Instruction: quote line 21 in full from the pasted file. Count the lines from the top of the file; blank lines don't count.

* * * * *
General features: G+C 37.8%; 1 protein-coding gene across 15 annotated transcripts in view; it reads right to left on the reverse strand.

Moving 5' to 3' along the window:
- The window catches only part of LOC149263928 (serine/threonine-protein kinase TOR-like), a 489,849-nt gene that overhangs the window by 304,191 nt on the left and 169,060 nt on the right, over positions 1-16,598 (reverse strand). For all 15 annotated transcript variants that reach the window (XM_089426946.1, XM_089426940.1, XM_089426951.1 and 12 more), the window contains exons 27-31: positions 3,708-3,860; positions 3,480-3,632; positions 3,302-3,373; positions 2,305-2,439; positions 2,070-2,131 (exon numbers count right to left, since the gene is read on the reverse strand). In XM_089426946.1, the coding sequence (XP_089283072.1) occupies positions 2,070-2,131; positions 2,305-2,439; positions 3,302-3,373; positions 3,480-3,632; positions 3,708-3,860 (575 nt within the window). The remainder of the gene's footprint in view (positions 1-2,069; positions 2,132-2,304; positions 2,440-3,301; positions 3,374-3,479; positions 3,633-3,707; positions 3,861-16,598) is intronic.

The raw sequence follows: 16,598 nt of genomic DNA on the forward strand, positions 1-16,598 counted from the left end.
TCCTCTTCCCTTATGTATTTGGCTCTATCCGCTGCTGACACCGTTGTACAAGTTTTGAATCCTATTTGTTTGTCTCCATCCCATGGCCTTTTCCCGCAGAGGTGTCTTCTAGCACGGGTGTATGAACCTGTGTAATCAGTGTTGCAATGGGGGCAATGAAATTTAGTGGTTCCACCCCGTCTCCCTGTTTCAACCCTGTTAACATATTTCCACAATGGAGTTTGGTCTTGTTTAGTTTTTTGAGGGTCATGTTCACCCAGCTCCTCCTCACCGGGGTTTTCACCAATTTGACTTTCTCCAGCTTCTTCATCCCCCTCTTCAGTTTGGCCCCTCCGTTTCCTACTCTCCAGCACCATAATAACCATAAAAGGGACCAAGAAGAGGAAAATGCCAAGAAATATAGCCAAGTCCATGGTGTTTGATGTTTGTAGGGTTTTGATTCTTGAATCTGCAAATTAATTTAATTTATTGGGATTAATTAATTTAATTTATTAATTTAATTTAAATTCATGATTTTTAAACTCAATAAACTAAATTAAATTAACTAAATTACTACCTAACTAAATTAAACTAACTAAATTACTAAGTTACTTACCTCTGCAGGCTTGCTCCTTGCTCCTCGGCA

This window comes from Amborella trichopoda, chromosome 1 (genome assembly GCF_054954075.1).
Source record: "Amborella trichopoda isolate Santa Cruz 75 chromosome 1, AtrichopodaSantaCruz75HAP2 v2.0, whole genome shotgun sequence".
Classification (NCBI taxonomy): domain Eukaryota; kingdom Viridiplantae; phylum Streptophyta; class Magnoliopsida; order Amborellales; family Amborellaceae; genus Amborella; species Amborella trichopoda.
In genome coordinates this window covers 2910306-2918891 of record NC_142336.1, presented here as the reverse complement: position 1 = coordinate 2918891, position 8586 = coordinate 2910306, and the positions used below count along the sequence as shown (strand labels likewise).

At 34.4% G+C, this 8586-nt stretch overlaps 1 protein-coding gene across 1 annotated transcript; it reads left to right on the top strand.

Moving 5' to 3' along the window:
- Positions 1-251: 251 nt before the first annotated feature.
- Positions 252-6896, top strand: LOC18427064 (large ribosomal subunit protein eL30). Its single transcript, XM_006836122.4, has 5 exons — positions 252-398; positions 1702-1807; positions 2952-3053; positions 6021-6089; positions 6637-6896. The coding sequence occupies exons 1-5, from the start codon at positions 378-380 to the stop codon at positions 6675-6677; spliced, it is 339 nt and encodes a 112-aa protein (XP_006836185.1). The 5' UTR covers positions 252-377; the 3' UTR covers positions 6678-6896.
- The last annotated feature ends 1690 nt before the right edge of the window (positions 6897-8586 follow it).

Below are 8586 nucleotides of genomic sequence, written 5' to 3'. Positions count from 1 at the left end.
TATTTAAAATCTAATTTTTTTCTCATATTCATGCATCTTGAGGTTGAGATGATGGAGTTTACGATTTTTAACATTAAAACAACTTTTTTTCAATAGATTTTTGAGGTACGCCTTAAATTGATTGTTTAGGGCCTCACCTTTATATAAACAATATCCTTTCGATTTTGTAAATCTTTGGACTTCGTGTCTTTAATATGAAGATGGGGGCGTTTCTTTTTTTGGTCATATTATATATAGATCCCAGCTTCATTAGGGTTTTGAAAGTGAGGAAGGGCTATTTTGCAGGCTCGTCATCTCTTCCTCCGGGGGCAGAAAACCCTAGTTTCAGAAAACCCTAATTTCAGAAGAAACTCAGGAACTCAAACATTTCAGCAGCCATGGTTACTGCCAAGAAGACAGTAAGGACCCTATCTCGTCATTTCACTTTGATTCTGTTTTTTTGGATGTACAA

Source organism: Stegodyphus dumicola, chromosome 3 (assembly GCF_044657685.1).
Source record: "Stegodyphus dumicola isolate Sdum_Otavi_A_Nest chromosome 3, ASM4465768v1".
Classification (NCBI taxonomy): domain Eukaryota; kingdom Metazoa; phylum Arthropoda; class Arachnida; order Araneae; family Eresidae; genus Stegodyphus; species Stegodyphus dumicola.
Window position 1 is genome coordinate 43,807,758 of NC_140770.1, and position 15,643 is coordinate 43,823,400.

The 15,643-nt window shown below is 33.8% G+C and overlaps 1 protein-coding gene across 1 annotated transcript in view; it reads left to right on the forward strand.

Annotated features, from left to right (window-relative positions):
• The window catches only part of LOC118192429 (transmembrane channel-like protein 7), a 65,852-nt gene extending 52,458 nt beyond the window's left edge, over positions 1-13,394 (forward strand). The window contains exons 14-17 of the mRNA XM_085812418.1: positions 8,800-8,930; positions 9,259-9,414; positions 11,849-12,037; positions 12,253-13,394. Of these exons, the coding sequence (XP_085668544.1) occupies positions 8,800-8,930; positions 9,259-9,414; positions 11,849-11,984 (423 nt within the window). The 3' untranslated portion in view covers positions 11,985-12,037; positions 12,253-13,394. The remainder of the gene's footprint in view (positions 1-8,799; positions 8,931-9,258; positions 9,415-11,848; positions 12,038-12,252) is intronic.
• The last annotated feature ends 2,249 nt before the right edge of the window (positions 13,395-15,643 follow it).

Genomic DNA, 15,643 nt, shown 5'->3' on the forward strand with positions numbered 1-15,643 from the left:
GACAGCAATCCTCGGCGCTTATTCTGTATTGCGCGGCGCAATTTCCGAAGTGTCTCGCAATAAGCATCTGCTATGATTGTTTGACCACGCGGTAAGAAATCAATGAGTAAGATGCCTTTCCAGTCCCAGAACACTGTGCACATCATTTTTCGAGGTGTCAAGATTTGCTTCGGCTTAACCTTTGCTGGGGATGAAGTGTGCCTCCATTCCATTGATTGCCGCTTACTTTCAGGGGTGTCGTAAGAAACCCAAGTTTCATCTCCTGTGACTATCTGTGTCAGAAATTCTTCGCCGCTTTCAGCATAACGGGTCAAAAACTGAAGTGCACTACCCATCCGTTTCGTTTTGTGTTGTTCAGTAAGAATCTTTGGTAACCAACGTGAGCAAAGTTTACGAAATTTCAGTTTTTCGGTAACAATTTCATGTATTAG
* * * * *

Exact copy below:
The 15,643-nt window shown below is 33.8% G+C and overlaps 1 protein-coding gene across 1 annotated transcript in view; it reads left to right on the forward strand.